“Nothing has inherent meaning, yet there is meaning in everything.” DT

The Meaning of LifeSomething happened today (can’t remember what it was now) and after it happened I said to myself something like, Oh, this means…..”, and the meaning brought me an insightful moment.

After my reflection, I thought to myself, “I imagine if someone else were to have this insignificant thing happen, they would most likely just move on without another thought.”

This got me to reflecting on the assertion, very few things, if anything, have inherent meaning. Whatever meaning there is comes from what we give it

This then brought me to the thought, “There are just as many opinions, thoughts and meanings about anything as their are people.”

This lead me to wondering if it’s better to simply take things at face value, or if it’s more beneficial to look for meaning. The answer to this, of course, is that there is no right answer. What’s valuable is in the unique mind of each individual. You can make much ado about nothing, as well as find wonder in everything.

From this, I thought about the personal empowerment and healing I’ve experienced from finding meaning in the smallest and most insignificant to the most challenging of experiences, and in that moment I felt grateful for this ability/choice/gift.

Here’s an example, albeit not insignificant:

Early summer of my 25th year, my mother was struck by illness and was later hospitalized. During the same period, my best friend was soon to deliver her baby, and two dear friends of mine decided to get married. Given how close I was to them all, I would be very involved in all of these events.

Very long stories short, and as it turned out, my best friend gave birth to a healthy son with me in the birthing room, I planned and orchestrated the wedding for my sweet friends, and my beautiful mother tragically passed away, all within a couple months.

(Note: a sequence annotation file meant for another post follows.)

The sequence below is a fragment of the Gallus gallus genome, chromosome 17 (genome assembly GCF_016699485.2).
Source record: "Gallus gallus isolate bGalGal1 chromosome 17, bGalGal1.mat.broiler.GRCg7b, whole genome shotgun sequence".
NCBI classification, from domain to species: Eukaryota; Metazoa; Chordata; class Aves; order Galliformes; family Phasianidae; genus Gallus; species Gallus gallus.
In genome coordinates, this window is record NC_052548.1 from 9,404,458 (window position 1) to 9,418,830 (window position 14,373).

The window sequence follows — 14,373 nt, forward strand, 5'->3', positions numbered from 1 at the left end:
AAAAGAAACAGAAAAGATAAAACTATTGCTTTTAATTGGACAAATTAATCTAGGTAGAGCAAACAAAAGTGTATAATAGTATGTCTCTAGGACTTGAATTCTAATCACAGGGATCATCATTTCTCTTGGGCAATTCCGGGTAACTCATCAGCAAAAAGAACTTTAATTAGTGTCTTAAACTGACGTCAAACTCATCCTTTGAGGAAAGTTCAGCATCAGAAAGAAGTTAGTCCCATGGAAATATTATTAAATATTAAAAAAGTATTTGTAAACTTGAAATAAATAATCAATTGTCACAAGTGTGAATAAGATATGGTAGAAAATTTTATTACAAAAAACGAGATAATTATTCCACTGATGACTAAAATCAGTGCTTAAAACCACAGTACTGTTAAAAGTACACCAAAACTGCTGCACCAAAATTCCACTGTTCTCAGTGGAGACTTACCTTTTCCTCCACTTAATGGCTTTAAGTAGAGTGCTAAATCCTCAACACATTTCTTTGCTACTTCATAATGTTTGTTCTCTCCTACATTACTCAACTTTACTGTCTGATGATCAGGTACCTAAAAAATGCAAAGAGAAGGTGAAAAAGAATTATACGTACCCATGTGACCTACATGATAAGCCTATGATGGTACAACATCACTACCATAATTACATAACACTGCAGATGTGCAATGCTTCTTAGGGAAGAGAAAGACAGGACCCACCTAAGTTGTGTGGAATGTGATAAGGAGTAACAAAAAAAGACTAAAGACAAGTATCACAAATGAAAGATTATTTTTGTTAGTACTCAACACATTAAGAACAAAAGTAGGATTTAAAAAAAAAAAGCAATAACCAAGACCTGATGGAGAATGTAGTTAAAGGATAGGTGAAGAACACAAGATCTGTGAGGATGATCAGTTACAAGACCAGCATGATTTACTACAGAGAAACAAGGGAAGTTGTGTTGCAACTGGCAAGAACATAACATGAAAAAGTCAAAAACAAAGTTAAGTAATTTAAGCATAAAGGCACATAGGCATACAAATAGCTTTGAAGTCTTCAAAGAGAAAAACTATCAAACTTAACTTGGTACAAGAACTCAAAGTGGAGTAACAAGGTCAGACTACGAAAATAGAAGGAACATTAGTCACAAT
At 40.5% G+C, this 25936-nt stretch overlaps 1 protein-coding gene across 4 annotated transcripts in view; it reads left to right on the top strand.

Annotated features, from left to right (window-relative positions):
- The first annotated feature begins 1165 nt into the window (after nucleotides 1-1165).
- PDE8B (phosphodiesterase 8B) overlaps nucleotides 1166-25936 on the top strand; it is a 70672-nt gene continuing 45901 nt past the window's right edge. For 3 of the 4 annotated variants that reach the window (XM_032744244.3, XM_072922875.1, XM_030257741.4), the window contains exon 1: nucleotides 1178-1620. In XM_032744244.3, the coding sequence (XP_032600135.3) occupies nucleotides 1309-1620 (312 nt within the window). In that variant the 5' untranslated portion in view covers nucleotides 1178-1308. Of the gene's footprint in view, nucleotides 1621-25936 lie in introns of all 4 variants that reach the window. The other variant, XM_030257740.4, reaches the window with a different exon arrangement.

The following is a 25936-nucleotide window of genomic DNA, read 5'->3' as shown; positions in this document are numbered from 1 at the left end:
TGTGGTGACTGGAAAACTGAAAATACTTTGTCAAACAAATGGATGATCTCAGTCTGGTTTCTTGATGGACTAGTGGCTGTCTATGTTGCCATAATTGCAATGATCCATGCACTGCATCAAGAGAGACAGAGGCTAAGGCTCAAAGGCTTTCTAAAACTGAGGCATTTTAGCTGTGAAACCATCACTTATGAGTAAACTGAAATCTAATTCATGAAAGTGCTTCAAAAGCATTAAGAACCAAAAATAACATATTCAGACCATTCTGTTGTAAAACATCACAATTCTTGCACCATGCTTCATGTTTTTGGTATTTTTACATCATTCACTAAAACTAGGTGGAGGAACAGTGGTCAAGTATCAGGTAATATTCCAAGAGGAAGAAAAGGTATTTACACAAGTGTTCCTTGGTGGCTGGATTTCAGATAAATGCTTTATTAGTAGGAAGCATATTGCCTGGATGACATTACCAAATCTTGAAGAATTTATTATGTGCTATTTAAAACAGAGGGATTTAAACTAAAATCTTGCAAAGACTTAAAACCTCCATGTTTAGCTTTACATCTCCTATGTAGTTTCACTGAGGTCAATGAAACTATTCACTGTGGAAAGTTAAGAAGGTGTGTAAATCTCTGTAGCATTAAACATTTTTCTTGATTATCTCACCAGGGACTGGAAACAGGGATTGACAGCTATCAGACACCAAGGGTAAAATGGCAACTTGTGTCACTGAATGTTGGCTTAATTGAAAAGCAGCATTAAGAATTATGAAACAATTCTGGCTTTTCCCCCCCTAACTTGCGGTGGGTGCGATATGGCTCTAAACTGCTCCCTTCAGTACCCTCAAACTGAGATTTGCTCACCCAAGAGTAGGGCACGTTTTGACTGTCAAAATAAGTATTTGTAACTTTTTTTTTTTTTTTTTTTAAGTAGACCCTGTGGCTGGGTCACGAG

It would have been understandable for someone to just involve themselves in the activities and the drama of what was happening and not pay attention to the larger picture. I was grateful beyond measure, however, to find profound meaning in it all. As a result, even with the grief over my mother’s illness and death, I was also able to experience the other major elements of life—great joy, deep love and the miracle of birth.

Some how, in experiencing all this at once, I was able to put my mother’s death into perspective. It was incredibly painful, yes, but to me there was a larger meaning and depth to it all, and I was grateful to have seen it.

Do you have insight into the mind of meaning?

Where does it come from? It comes from knowing that there is an order to the Universe, and a balance and beauty that is unwavering it its support. I call it Grace.

If you’d like to read another example of finding meaning in an unlikely way, read this sweet story  One Woman’s Soap, A Thanks Giving Tale.

Donna Thomas
Intuitive Life Coach, Healing Conduit, Author

This blog, and all my writings, are explorations into the wondrous, deep, and ever-evolving process of living, loving and growing. My intention with Pebbles for Thought is to empower and uplift, one post at a time.